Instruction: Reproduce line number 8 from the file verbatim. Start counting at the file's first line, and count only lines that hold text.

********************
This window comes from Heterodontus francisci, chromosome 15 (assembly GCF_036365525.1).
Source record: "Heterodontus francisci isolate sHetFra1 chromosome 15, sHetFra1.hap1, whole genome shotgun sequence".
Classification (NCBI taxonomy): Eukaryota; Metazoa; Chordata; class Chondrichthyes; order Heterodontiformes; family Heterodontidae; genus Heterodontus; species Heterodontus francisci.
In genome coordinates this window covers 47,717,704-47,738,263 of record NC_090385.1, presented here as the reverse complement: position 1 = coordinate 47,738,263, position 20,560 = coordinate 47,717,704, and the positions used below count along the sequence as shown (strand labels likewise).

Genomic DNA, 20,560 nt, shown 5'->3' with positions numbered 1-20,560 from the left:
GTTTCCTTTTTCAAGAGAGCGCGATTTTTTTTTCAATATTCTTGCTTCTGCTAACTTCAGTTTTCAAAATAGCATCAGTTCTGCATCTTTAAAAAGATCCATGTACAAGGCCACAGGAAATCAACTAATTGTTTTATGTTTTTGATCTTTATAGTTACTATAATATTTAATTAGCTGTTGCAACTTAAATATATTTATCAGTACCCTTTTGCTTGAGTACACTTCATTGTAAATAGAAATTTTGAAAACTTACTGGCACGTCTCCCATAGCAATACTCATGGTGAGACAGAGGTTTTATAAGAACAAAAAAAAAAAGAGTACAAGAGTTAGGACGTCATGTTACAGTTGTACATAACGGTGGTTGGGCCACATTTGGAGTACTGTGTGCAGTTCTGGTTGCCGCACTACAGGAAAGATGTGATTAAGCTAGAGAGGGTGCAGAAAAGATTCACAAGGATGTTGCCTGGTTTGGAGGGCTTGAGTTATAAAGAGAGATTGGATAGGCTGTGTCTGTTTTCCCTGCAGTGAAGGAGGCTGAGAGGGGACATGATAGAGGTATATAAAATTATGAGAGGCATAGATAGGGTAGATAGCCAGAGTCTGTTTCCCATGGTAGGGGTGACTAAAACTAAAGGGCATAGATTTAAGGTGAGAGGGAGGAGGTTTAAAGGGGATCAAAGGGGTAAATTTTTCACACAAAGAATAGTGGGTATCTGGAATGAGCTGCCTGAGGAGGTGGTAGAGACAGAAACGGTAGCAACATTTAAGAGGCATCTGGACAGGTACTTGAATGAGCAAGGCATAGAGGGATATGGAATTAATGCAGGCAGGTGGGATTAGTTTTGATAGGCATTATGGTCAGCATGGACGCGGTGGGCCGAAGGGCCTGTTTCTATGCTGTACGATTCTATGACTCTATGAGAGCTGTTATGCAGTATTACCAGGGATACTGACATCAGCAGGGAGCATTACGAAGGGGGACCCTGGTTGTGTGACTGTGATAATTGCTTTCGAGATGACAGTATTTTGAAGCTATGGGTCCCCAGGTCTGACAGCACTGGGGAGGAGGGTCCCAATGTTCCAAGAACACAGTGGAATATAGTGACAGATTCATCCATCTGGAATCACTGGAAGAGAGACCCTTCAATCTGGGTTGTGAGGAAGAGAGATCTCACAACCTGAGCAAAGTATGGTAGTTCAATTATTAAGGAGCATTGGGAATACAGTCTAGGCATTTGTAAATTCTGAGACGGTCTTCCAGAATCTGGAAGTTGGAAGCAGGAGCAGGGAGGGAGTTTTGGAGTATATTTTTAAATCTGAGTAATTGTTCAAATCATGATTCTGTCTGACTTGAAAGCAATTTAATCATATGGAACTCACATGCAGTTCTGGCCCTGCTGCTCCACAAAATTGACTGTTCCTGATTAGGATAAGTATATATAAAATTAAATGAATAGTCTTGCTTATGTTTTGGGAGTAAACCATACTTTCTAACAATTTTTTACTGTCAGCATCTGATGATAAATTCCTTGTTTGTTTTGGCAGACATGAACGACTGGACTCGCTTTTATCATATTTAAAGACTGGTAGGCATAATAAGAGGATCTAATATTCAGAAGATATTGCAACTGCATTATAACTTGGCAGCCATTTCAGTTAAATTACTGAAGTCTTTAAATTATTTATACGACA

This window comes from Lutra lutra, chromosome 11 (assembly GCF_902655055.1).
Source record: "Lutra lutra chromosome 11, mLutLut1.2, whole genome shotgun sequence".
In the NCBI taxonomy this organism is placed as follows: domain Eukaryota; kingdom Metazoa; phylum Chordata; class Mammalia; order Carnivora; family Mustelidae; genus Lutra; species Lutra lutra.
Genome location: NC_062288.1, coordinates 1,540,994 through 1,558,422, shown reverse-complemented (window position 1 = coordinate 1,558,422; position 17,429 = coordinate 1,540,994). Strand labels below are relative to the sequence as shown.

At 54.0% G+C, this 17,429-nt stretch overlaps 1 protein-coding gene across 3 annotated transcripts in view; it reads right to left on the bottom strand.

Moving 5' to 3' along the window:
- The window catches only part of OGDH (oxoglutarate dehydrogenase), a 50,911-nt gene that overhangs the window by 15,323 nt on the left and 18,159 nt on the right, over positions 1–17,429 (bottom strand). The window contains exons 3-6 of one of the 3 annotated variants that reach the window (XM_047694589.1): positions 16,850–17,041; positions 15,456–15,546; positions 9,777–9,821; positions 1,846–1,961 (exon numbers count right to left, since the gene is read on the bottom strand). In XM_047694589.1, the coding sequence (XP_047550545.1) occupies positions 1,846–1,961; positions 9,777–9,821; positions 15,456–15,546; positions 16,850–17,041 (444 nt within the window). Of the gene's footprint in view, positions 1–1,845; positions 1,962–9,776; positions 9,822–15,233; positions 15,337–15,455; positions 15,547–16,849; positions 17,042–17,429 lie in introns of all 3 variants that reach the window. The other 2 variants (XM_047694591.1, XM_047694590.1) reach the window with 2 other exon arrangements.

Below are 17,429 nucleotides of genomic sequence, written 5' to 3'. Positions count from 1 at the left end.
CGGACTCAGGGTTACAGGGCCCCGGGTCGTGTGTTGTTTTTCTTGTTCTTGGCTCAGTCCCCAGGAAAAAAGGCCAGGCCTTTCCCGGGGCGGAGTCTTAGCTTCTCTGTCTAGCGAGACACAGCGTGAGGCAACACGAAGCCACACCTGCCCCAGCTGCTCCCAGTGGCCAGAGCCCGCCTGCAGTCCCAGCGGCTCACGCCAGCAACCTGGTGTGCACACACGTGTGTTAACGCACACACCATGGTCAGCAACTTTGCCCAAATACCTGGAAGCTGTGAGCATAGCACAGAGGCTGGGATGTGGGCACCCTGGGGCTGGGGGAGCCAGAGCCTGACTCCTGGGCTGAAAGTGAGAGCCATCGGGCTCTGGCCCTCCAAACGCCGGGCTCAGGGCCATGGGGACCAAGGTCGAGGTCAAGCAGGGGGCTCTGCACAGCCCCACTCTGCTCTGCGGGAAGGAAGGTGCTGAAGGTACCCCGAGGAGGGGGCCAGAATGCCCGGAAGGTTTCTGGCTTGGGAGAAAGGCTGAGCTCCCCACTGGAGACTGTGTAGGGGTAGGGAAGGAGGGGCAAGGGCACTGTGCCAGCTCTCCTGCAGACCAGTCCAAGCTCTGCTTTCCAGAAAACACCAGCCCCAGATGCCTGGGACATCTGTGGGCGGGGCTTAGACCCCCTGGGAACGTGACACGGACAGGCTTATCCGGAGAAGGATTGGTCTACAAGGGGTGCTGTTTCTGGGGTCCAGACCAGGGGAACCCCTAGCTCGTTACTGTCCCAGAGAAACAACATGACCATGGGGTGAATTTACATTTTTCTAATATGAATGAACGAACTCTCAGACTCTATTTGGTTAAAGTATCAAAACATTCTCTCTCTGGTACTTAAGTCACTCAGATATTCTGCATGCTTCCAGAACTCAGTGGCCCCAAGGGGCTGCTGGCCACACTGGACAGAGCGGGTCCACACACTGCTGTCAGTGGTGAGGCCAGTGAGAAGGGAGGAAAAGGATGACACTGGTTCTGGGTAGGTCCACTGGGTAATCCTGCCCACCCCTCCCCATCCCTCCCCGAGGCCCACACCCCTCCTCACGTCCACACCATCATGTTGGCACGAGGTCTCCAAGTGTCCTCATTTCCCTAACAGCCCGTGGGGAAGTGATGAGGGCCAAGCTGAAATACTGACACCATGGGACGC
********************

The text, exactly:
Source record: "Lutra lutra chromosome 11, mLutLut1.2, whole genome shotgun sequence".